I have long been having controversial feelings and thoughts about plagiarism detection and its place in higher education. Our contention has always been that it’s a tool at best, and a highly imperfect one at that, to help faculty find things in students’ writing. What sort of things exactly? This article brings up what this software (both TurnItIn and SafeAssign, and Google as a separate item altogether!) may do, and what effect using this software has on teaching practice. Some important ethical questions are raised here. This article invites an open discussion, and there are a few comments there already, worth noting, so please comment below here or on the original page as well!
It’s amazing how generous people can be with their creations! Pixabay is a website which hosts and allows you to download high quality images that you can use and reuse any way you want! They don’t even require attribution, although that is always nice to mention. If your students are creating web pages or any other publishable materials, they may want to explore this site. The only caution is that you will also see “sponsored images” – they are clearly marked, have a watermark, and are NOT free, but they already went out of their way to make it very obvious, so there is really no confusing them!
What is Pixabay? Read the FAQ.
And just a nice touch, you can always buy your favorite volunteer photographer a coffee (donate to the site).
I have written about using Google search to find copyright-free images in the past. Remember this blog is filled with invaluable tips, so set aside time to explore it!
We often view copyright as a nuisance, and it may be in certain instances, but along with protecting the rights of the owners and creators of intellectual property, it provides for rights of users to view, distribute, modify and do other things with certain materials for a fee or free of charge (such as under fair use). Fair Use guidelines start with the premise that materials are used for educational purposes, and then considers several factors to establish whether such use is warranted.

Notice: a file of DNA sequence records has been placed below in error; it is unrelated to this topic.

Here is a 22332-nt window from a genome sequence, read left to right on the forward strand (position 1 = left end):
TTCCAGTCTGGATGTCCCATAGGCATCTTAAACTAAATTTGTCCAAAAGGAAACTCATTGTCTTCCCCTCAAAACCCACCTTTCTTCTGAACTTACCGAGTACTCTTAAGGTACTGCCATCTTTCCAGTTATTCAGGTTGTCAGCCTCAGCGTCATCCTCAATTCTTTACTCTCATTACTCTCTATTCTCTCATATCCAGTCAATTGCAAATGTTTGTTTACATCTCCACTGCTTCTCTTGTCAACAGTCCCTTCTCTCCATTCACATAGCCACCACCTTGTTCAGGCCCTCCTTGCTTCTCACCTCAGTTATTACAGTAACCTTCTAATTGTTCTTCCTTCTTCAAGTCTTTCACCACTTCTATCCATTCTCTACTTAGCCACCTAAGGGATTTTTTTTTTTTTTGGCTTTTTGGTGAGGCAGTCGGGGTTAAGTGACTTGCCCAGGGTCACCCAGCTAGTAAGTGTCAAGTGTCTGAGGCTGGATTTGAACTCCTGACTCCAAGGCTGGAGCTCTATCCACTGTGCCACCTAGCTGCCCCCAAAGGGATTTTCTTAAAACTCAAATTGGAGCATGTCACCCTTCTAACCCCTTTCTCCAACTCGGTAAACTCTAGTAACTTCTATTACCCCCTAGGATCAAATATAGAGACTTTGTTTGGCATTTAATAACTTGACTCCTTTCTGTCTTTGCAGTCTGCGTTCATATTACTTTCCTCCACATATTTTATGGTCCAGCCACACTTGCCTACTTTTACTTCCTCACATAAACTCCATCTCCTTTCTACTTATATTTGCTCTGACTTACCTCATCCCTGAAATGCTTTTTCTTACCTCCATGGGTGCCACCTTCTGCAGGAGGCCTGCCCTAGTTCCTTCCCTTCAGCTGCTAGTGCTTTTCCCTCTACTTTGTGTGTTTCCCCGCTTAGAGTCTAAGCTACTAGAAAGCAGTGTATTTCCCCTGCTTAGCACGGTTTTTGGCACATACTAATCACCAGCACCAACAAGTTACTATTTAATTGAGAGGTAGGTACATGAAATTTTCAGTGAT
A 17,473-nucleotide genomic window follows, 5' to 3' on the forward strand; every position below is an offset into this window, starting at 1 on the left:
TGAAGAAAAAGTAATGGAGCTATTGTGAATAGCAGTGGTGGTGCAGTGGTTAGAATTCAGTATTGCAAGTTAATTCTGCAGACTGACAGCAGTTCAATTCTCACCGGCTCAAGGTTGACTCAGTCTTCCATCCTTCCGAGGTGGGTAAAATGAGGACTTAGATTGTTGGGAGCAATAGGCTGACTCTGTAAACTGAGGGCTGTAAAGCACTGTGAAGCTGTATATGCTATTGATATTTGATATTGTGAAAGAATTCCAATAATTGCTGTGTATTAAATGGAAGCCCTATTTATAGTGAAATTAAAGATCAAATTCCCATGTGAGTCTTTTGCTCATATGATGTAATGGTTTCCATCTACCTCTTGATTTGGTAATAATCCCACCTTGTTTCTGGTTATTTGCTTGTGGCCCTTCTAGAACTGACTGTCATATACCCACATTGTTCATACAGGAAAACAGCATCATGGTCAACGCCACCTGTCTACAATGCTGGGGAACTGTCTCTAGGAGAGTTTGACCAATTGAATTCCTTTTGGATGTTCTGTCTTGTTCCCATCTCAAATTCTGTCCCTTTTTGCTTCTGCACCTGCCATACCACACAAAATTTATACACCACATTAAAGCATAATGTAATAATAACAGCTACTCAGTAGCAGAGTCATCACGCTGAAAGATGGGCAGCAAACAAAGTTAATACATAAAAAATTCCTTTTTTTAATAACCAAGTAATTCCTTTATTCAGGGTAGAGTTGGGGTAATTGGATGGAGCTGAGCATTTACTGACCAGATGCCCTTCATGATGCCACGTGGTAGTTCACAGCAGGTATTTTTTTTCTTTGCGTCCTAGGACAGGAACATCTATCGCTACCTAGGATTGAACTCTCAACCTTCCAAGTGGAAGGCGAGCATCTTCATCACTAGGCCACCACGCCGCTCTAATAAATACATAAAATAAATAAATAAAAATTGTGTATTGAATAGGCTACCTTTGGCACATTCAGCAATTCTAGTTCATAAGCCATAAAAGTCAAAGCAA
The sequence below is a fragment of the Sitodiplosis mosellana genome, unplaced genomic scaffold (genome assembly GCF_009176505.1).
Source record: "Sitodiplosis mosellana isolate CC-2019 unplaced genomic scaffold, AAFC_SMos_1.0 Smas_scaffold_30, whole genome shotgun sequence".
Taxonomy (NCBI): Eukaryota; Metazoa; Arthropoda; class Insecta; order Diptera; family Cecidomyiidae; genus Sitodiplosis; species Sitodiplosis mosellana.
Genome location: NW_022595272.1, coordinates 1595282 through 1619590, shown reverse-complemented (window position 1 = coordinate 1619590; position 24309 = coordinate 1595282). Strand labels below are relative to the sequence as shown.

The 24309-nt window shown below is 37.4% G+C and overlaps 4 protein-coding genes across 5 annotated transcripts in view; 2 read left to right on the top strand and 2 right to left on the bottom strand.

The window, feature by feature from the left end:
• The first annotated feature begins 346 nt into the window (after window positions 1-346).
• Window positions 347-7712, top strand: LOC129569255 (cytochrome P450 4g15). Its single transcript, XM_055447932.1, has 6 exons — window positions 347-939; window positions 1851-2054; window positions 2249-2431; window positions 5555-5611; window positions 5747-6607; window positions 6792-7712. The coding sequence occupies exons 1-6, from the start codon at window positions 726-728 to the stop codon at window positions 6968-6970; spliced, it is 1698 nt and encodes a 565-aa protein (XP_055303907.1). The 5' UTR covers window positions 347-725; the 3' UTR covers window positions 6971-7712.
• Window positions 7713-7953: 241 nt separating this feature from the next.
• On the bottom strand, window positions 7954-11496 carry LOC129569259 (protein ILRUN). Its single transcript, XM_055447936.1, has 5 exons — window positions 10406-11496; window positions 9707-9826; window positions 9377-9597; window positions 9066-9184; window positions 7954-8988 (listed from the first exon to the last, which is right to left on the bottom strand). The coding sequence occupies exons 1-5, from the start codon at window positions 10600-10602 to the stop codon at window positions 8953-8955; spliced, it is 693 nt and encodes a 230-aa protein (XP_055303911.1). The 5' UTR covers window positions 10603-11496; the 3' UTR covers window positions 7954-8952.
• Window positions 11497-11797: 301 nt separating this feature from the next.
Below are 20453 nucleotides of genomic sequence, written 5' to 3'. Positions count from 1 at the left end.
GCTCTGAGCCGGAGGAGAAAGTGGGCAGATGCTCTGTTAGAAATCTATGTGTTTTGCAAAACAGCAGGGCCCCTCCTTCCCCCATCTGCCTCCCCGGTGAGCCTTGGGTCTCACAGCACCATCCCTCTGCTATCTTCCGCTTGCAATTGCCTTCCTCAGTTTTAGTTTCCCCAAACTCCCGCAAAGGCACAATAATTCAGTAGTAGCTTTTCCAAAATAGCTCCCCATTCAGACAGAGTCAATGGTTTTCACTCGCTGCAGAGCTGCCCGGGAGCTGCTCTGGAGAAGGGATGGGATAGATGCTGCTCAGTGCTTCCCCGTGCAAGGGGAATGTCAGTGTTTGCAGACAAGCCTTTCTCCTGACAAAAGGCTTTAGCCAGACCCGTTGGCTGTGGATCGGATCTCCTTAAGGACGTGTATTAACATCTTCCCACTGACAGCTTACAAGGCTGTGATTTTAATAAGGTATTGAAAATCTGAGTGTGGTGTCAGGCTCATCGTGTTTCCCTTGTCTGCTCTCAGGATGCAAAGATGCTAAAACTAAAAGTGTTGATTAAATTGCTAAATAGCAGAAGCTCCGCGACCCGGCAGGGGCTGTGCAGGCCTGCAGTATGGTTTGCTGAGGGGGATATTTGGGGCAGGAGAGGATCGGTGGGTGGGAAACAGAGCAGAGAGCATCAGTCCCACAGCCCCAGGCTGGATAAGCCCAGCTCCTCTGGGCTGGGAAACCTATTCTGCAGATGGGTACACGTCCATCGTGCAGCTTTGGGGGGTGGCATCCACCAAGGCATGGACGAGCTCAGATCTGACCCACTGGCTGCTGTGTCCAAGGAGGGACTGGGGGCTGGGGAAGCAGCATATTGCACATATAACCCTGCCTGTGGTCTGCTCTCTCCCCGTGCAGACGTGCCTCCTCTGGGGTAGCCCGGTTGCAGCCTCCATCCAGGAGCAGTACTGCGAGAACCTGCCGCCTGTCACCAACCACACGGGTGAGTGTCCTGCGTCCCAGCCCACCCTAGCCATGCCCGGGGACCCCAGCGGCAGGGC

- Textbooks: Materials that are expected to be used by students are generally to be purchased by them. You may share a chapter or its equivalent from a book containing 10 or more chapters or up to 10% of a book with fewer chapters. It appears that you may continue to use this from semester to semester.
- Video: Ideally, your institution would have public broadcasting rights. If not, using publicly available videos, as well library services or rental (one night rentals are really cheap), you will be better off. YouTube: if you suspect that a video is improperly posted, or unlawfully obtained, you may not use it in a course. It is a bummer, but doing so would make you an accomplice in stealing intellectual property and that’s not a good thing. Playing a movie you rented or personally own won’t work either. The program needs to own the movie before you can consider showing it to a restricted group of enrolled students.
- Pictures: Assume that unless explicitly stated so, all resources online are copyright protected, so you may not just grab an image and save it to display in your course. Linking to the image may also be problematic. Try to stick with Creative Commons licenses or your own images and icons. (Try Flickr Creative Commons (remember about attribution or plagiarism is your next concern) or this Iconfinder).
- Journal Articles: Well, it appears as if articles can be attachments in your course instead of links to Full Text Journals, although the latter provides excellent practice.
Finally, the big disclaimer: this is not legal advice, just some perspective on Fair Use and your expanded rights under Fair Use guidelines to use materials for educational purposes with students in online courses. Please review the UNE Copyright Policy and share it with your students.